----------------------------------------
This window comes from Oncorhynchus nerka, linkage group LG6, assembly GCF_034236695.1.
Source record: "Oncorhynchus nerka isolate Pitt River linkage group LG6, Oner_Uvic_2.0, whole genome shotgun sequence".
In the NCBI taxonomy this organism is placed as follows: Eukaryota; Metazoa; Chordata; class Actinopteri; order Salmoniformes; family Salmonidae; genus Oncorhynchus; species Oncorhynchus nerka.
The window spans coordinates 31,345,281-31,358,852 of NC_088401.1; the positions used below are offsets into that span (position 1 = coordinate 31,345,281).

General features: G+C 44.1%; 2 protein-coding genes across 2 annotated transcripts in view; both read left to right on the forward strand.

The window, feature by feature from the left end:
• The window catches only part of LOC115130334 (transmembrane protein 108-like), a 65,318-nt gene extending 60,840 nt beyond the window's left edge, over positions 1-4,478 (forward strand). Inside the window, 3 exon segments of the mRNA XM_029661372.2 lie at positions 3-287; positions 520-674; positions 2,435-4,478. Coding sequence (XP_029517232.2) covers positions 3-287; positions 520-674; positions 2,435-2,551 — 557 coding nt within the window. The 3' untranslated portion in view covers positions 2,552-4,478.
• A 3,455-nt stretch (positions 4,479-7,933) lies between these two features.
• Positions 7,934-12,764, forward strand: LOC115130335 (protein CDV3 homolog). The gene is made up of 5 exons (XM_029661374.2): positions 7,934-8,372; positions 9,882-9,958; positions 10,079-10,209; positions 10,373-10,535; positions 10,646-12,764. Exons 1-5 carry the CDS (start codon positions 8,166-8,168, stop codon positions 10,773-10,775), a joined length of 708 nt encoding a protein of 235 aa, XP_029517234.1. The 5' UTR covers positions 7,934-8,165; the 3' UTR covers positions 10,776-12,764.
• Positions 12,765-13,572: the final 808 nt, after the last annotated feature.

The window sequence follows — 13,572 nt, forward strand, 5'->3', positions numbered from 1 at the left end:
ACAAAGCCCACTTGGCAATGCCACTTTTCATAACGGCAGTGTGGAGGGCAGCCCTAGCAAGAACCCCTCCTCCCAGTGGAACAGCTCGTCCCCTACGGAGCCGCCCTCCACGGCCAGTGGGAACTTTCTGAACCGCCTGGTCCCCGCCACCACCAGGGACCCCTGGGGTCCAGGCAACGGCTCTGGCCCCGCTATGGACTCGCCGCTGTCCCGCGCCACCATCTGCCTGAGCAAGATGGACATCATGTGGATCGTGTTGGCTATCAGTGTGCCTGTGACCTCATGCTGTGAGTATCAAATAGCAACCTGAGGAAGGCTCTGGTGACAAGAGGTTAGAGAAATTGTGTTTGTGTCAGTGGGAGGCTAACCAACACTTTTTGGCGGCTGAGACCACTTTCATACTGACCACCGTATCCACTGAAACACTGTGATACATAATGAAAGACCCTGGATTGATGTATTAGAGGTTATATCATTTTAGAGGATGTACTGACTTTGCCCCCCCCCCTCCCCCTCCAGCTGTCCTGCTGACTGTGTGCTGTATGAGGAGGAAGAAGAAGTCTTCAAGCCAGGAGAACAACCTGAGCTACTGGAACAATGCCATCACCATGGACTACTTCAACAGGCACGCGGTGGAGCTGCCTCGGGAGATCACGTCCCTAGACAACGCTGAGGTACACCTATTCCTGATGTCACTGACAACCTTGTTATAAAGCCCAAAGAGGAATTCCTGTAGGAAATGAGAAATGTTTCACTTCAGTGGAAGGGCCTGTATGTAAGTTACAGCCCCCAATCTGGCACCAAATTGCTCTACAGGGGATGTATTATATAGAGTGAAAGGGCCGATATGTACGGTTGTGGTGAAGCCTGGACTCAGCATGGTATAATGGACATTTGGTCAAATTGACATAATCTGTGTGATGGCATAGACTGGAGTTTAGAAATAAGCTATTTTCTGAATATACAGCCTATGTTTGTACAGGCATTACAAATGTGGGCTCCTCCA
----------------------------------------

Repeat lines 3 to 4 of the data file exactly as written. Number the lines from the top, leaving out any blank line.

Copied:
In the NCBI taxonomy this organism is placed as follows: Eukaryota; Metazoa; Chordata; class Actinopteri; order Salmoniformes; family Salmonidae; genus Oncorhynchus; species Oncorhynchus nerka.
The window spans coordinates 31,345,281-31,358,852 of NC_088401.1; the positions used below are offsets into that span (position 1 = coordinate 31,345,281).